Yousfi reportedly received threats from Ennahda supporters over claims he made during an appearance on Al-Mayadeen television channel earlier this week that members of the movement blackmailed Prime Minister Hichem Mechichi and prevented his resignation. 

 

 

Tensions in the North African country rose on Sunday after President Kais Saied suspended Parliament, fired Mechichi and dissolved the government. 

Parliament’s speaker, Rached Ghannouchi, the head of Ennahda party, called the president’s move a coup and an “assault on democracy.”

Yousfi announced via his personal Facebook page on Saturday that he had been confined to his house over the weekend “because of serious … and dangerous threats.”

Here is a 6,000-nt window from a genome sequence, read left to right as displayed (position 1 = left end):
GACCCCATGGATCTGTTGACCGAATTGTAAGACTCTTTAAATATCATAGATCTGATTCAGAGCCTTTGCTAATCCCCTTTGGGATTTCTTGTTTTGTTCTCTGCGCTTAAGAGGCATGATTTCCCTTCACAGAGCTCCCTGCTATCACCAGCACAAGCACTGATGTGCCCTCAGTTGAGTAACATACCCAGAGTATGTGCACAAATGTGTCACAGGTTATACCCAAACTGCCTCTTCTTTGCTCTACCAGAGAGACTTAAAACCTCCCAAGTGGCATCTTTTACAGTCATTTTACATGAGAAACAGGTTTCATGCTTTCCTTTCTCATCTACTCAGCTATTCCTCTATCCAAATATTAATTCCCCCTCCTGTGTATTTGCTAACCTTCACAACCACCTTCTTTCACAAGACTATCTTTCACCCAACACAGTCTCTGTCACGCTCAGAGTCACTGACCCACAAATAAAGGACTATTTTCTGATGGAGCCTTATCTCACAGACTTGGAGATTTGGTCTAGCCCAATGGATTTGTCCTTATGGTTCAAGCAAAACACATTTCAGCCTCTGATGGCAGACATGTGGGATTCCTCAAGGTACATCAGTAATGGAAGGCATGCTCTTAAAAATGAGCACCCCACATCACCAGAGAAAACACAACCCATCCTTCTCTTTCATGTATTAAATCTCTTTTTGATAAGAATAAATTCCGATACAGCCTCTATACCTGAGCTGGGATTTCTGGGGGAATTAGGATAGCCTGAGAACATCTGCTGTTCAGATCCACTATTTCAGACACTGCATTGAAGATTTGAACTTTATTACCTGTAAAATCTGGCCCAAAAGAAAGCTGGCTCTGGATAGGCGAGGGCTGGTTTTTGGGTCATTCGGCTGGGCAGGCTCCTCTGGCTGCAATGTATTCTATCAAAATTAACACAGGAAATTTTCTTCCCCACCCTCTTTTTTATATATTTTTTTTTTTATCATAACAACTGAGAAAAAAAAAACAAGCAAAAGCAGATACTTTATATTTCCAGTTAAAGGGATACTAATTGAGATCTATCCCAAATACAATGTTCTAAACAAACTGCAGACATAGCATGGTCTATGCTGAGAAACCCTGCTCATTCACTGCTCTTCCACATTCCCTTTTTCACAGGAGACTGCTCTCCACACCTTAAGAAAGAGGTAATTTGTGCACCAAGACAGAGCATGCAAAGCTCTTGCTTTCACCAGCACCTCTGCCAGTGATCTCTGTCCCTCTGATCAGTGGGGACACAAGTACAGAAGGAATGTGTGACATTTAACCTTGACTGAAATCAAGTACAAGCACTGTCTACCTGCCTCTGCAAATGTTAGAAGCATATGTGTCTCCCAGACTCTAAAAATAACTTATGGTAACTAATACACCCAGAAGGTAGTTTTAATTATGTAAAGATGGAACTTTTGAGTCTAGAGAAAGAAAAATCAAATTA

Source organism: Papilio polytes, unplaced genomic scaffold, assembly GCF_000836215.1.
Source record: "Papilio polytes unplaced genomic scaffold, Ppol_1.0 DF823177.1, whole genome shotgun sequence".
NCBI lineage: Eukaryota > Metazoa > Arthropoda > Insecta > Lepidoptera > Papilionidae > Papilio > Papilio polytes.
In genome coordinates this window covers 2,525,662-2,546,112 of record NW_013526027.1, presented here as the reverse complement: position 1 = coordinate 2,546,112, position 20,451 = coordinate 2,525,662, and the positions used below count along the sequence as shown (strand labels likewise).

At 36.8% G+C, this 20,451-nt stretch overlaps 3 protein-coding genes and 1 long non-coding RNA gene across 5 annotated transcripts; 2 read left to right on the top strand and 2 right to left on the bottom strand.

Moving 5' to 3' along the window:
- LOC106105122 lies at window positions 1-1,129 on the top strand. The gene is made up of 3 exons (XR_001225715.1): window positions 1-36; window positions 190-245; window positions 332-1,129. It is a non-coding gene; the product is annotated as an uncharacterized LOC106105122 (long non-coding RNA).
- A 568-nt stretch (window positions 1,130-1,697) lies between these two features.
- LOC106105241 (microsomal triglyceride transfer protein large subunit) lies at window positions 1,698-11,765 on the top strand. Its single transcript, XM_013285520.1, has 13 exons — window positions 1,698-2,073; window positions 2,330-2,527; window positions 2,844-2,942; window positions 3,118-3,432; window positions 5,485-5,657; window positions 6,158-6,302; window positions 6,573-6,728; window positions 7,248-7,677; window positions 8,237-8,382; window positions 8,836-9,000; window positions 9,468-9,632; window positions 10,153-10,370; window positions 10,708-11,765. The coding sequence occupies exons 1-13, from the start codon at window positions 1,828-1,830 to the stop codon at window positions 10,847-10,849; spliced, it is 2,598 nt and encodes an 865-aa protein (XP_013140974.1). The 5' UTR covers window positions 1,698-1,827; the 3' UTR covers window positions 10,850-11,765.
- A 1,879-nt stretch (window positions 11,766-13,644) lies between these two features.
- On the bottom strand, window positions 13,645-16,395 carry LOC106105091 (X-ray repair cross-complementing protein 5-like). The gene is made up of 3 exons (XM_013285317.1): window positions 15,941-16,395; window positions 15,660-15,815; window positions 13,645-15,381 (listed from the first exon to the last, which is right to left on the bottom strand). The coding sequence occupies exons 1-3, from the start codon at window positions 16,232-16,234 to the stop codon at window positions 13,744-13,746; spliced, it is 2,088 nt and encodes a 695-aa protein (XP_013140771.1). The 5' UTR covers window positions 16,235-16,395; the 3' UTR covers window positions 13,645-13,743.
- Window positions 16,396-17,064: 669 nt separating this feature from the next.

In the post he said he held the president, prime minister, head of the military and the acting minister of the interior responsible for his safety. 

In a statement published on its Facebook page, the SNJT said that Yousfi had received “death threats regarding his media statements in which he portrayed the general situation of the country, including the political, health and social crisis,” which had “caused a systematic campaign of incitement, insult and assault against him by electronic accounts and militias working on behalf and for the benefit of political parties supporting the government.”

Saudi Arabia and Egypt have designated the Ennahda party as a terrorist organization.

The SNJT also condemned campaigns of incitement and violence aimed at silencing and intimidating other journalists in Tunisia. 

It highlighted in a monthly report that attacks against journalists and photographers in June had increased, with the 18 attacks reported up from 13 incidents in May. 

According to Reporters Without Borders, Tunisia ranks 73rd in the world on the 2021 World Press Freedom Index.